09:36 Jun202002 Re: eddy current probe size : I think you are mixing up your technical information. You seem to be combining the probe design properties with the material properties. You calculate standard depth of penetration for a given material you are testing, not for the probe. The impedance change related to increased inductance is for the probe, not the material, whereas the conductivity curve is for materials, not the probe. : . : : If you take a look at the formula for calculating the standard depth of penetration on a given material, you will notice that inductance is not part of the equation. It depends only upon the material properties (conductivity & permeability) and the frequency at which you are driving the probe. : . : : The formula is d=50*sqrt[r/(f*rp)] : : d=depth of penetration in mm : : r=resistivity in milliohmcm (equal to 172.41/%IACS) f=frequency in Hz : : rp=relative permeability : . : : The only way inductance is remotely related to this equation is through the impedance matching of the probe and the bridge. This will give you your optimal operational frequency range for a given inductance with a given bridge impedance. : . .Diese Formel ist d.h. Küche Formel", sie ist Viel zu vereinfacht. In der Tat muß man die Umrechnungen mit Hilfe sehr komplizierten (Besselschen Funktionen höherer Ordnung) berechnen. In der Ingenieurpraxis nimmt man nicht in der Acht, daß der Werkstoff stell sich als nichtlineares Material sondern linear. Magnetisch Permäabilität ist eine nichtlineare Funktion der Magnetfeldstärke und für aller Berechnungen soll man genaue Verteilung drr magnetischen Feldes zu kennen. Aber das zur Zeit unmöglich ist!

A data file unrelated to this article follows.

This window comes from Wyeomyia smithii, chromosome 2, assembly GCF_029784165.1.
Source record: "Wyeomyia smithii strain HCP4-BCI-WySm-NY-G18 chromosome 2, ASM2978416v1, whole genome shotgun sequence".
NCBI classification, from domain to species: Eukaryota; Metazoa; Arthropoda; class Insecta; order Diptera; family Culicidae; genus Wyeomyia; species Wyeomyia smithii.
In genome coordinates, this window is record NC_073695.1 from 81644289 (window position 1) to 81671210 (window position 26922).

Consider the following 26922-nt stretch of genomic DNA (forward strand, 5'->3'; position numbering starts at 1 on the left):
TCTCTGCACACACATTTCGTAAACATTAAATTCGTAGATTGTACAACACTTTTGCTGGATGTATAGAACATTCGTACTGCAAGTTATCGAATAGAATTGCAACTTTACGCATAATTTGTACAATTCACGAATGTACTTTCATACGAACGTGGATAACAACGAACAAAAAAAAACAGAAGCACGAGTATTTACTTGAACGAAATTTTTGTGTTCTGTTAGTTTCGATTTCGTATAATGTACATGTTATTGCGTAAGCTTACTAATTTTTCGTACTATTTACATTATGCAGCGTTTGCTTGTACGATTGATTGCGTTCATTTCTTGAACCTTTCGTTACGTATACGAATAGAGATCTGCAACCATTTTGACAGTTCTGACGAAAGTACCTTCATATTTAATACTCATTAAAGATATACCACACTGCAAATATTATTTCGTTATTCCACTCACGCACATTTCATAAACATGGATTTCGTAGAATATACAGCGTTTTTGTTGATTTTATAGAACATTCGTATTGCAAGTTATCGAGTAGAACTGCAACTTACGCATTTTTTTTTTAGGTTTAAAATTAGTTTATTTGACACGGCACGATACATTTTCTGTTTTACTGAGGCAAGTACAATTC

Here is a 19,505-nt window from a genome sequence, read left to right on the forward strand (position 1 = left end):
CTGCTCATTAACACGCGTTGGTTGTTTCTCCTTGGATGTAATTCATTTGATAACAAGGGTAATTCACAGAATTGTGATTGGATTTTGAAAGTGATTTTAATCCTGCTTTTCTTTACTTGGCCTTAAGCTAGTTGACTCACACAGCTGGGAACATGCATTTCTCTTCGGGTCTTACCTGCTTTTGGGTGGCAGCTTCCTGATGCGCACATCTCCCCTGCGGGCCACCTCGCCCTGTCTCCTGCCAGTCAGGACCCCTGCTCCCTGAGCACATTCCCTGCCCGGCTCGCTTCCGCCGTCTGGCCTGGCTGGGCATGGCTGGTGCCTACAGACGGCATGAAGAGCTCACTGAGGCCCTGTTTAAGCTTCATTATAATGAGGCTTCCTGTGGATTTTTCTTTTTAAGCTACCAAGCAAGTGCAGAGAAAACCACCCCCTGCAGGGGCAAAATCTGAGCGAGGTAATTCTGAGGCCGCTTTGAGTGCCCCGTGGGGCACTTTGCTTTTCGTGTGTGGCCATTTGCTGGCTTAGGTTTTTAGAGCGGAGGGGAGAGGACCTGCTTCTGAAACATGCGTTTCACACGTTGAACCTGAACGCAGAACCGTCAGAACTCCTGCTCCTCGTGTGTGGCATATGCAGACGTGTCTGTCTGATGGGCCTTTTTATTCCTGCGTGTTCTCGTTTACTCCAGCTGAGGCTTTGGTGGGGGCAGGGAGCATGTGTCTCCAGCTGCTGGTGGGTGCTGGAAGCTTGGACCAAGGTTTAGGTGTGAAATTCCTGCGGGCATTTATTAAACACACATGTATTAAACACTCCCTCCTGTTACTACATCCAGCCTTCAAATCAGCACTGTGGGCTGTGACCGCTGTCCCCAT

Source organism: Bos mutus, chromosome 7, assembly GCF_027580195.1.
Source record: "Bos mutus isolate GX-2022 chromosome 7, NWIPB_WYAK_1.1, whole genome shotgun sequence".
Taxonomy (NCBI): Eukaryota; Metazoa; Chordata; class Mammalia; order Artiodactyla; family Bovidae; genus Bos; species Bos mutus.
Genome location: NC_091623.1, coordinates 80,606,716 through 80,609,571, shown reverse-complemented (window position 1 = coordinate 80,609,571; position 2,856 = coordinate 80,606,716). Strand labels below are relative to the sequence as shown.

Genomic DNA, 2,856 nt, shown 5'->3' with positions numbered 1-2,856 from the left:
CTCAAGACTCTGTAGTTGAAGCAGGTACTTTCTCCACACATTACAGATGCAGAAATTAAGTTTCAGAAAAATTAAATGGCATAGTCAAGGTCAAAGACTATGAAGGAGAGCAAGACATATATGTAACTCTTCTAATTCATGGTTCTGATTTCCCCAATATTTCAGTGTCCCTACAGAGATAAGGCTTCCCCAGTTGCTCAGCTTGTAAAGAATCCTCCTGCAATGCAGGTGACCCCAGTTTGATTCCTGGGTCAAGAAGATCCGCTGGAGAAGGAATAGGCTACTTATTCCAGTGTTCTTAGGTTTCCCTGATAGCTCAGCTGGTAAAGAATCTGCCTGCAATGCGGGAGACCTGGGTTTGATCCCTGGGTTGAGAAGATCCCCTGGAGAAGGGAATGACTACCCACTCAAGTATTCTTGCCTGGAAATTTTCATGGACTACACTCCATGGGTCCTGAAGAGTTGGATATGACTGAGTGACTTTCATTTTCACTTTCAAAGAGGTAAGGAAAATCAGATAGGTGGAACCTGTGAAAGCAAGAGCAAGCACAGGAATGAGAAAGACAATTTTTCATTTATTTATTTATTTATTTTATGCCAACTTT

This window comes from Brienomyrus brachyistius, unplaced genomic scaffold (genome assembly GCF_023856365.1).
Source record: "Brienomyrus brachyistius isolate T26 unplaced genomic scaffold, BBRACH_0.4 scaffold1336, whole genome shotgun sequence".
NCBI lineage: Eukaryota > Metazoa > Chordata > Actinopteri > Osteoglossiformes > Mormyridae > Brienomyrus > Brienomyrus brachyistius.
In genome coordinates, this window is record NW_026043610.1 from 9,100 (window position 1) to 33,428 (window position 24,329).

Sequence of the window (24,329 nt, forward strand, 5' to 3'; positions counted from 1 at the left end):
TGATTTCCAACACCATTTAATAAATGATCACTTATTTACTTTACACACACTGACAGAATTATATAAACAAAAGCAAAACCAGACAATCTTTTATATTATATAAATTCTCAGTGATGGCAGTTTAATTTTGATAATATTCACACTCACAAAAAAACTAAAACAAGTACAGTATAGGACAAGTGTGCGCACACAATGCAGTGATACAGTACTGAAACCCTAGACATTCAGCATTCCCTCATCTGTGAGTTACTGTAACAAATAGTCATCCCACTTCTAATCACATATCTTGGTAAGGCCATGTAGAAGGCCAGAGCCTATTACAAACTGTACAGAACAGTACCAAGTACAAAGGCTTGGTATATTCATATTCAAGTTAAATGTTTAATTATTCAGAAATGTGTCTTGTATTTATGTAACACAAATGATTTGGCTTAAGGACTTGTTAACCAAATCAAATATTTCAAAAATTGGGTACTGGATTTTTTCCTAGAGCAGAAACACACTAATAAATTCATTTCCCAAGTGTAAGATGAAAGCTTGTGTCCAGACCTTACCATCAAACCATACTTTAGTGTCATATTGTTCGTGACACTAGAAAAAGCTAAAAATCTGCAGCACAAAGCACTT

Tomasz Piech
 Tomasz Piech
 09:37 Jun202002 Re: eddy current probe size : I think you are mixing up your technical information. You seem to be combining the probe design properties with the material properties. You calculate standard depth of penetration for a given material you are testing, not for the probe. The impedance change related to increased inductance is for the probe, not the material, whereas the conductivity curve is for materials, not the probe. : . : : If you take a look at the formula for calculating the standard depth of penetration on a given material, you will notice that inductance is not part of the equation. It depends only upon the material properties (conductivity & permeability) and the frequency at which you are driving the probe. : . : : The formula is d=50*sqrt[r/(f*rp)] : : d=depth of penetration in mm : : r=resistivity in milliohmcm (equal to 172.41/%IACS) f=frequency in Hz : : rp=relative permeability : . : : The only way inductance is remotely related to this equation is through the impedance matching of the probe and the bridge. This will give you your optimal operational frequency range for a given inductance with a given bridge impedance. : . .Diese Formel ist d.h. Küche Formel", sie ist Viel zu vereinfacht. In der Tat muß man die Umrechnungen mit Hilfe sehr komplizierten (Besselschen Funktionen höherer Ordnung) berechnen. In der Ingenieurpraxis nimmt man nicht in der Acht, daß der Werkstoff stell sich als nichtlineares Material sondern linear. Magnetisch Permäabilität ist eine nichtlineare Funktion der Magnetfeldstärke und für aller Berechnungen soll man genaue Verteilung drr magnetischen Feldes zu kennen. Aber das zur Zeit unmöglich ist! mei email war unkorrekt! Richtig: piech@arcadia.tuniv.szczecin.pl Bitte um Entschuldigung!